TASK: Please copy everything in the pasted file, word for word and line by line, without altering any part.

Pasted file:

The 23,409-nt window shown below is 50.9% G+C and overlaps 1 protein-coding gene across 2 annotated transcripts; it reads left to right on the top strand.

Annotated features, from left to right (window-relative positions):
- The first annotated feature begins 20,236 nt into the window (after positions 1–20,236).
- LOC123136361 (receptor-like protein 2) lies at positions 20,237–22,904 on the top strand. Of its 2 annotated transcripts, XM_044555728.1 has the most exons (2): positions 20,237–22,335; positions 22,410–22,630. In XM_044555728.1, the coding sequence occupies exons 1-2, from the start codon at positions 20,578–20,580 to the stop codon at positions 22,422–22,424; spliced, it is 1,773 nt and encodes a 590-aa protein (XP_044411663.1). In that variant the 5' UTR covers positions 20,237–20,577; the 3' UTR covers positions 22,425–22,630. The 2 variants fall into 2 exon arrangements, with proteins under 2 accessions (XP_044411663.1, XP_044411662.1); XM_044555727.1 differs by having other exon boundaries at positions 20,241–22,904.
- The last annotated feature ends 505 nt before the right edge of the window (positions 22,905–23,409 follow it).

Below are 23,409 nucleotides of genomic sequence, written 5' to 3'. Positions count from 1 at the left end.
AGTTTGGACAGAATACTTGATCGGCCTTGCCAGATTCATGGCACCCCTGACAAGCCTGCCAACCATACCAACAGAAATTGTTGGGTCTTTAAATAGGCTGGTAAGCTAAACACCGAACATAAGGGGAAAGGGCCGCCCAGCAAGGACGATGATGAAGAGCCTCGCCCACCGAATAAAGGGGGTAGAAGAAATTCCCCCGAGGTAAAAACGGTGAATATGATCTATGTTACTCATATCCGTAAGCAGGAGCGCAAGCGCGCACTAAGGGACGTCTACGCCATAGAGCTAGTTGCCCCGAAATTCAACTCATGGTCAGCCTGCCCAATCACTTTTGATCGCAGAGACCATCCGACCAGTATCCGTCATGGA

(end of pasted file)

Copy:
The 23,409-nt window shown below is 50.9% G+C and overlaps 1 protein-coding gene across 2 annotated transcripts; it reads left to right on the top strand.

Annotated features, from left to right (window-relative positions):
- The first annotated feature begins 20,236 nt into the window (after positions 1–20,236).
- LOC123136361 (receptor-like protein 2) lies at positions 20,237–22,904 on the top strand. Of its 2 annotated transcripts, XM_044555728.1 has the most exons (2): positions 20,237–22,335; positions 22,410–22,630. In XM_044555728.1, the coding sequence occupies exons 1-2, from the start codon at positions 20,578–20,580 to the stop codon at positions 22,422–22,424; spliced, it is 1,773 nt and encodes a 590-aa protein (XP_044411663.1). In that variant the 5' UTR covers positions 20,237–20,577; the 3' UTR covers positions 22,425–22,630. The 2 variants fall into 2 exon arrangements, with proteins under 2 accessions (XP_044411663.1, XP_044411662.1); XM_044555727.1 differs by having other exon boundaries at positions 20,241–22,904.
- The last annotated feature ends 505 nt before the right edge of the window (positions 22,905–23,409 follow it).

Below are 23,409 nucleotides of genomic sequence, written 5' to 3'. Positions count from 1 at the left end.
AGTTTGGACAGAATACTTGATCGGCCTTGCCAGATTCATGGCACCCCTGACAAGCCTGCCAACCATACCAACAGAAATTGTTGGGTCTTTAAATAGGCTGGTAAGCTAAACACCGAACATAAGGGGAAAGGGCCGCCCAGCAAGGACGATGATGAAGAGCCTCGCCCACCGAATAAAGGGGGTAGAAGAAATTCCCCCGAGGTAAAAACGGTGAATATGATCTATGTTACTCATATCCGTAAGCAGGAGCGCAAGCGCGCACTAAGGGACGTCTACGCCATAGAGCTAGTTGCCCCGAAATTCAACTCATGGTCAGCCTGCCCAATCACTTTTGATCGCAGAGACCATCCGACCAGTATCCGTCATGGA